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Maybe @Jamie can give you an idea of what to ask your doctor- she was super helpful in my case, unfortunately we are all given prescription pain meds but rarely told in what sequence to take them.
I'm nearly 7 weeks post op and only now am I slowly reducing - there is no point being in pain it's just counterproductive.
PT shouldn't hurt at all, if it does then either stop it or tell the therapist to back off the old quote "no pain no gain" is a total myth for knee replacement surgery patients.
Wishing you a happy recovery x
 

Roy Gardiner

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"Take meds an hour before PT so you're able to do the therapy."
:bignono:
The surgeon actually called me later to discuss my request and said, "PT shouldn't hurt that much" (which I did read later on this site and discussed with my PT; stopping the painful techniques improved that situation a lot).
:yes!:

Excellent, sounds like a good doctor you have there. PT indeed shouldn't hurt, pain=damage!
 

Jamie

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I've probably missed providing this information to you prior to your appointment, but you still can talk this over with your surgeon at some point.

It would not be surprising to hear that the surgeon wants you off opioid pain medication after a couple of weeks. But stepping down to Tylenol sometimes doesn't work for everyone. Ask if he would prescribe Tramadol for you. It is not a controlled substance like Percocet and doctors are more likely to approve it for you. It can be combined with the Extra Strength Tylenol and that combination works quite well for most people. If your surgeon won't prescribe it for you, you might try your GP. They are sometimes a bit more understanding about having proper pain management in these early weeks of recovery.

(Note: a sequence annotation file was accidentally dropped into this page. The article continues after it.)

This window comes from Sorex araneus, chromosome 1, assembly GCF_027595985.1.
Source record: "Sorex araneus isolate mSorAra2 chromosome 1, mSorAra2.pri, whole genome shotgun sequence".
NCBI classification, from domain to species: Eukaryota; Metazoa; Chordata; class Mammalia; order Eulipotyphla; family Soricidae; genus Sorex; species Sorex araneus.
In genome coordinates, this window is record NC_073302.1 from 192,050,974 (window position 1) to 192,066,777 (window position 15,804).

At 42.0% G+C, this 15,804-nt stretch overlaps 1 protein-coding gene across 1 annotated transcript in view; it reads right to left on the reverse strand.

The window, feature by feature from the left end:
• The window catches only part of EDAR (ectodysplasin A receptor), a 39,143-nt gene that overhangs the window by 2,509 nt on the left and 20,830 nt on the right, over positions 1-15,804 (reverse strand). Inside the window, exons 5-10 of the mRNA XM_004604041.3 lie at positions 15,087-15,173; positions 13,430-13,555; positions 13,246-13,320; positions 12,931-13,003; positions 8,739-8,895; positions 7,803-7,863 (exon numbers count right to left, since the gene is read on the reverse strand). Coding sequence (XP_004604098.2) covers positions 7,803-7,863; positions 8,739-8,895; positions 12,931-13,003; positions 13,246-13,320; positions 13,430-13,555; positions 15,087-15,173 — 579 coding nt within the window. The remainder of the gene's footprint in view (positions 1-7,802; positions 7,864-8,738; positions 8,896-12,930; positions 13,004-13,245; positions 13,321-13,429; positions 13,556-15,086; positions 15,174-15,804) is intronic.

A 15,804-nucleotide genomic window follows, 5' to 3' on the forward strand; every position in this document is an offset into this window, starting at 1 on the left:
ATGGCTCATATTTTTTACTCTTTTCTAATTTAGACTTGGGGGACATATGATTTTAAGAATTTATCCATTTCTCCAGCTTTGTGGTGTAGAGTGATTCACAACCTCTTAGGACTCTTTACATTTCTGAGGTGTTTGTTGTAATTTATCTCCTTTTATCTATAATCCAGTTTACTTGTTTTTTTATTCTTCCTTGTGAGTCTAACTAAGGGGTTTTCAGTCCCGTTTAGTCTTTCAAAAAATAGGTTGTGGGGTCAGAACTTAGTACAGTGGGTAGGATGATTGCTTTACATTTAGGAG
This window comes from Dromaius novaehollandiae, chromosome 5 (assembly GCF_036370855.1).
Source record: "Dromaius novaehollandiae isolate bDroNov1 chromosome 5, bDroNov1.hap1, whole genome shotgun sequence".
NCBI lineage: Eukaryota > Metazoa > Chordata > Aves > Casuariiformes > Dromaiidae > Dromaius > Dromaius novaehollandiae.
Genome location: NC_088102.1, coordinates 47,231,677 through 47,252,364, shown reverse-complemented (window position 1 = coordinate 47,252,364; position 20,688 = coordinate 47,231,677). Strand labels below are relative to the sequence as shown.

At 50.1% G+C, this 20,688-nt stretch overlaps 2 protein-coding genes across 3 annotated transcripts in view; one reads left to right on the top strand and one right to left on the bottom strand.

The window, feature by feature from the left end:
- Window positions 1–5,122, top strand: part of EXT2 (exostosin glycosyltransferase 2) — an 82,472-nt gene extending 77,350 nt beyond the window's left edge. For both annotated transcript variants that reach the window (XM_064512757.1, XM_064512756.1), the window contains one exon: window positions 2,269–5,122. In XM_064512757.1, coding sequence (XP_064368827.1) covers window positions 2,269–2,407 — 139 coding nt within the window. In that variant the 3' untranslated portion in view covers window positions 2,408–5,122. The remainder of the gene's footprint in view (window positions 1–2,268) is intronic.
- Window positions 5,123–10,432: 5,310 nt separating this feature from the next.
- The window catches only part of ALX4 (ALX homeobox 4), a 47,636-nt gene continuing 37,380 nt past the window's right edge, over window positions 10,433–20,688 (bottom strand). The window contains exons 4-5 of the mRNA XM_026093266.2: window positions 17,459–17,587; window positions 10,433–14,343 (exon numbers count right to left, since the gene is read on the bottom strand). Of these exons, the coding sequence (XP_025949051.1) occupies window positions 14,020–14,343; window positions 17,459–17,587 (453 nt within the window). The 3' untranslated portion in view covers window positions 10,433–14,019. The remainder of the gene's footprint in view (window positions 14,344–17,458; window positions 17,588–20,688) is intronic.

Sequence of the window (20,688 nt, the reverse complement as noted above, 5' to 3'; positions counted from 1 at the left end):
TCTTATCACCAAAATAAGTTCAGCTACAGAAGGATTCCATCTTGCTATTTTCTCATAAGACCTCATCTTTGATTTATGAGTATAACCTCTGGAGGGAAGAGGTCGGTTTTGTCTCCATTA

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Seatides

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Thank you all for being so helpful! I saw the surgeon and the staples are out now. He told me to try to just use the Percocet at bedtime (it's so hard to sleep comfortably, which I'm reading here is common). I just don't find that the Tylenol helps enough. It's not that I'm in severe pain; it's more of a constant aching pain, along with tightness/stiffness, plus an inability to stand (versus walk) without a lot of discomfort. So I frequently ice and elevate, but don't always look forward to PT and moving!

And I keep tweaking: one Percocet at x time, then 2 tabs (1300 mg) Tylenol at y time; then sometimes the reverse. I found 2 tabs Percocet worked best for me, but I find myself avoiding taking 2 because of this pressure I feel to taper off it. Then I also realized that because Percocet has acetaminophen too, you have to avoid exceeding the maximum daily dosage of acetaminophen. I'm trying to find what works best for me so I can stick with it consistently.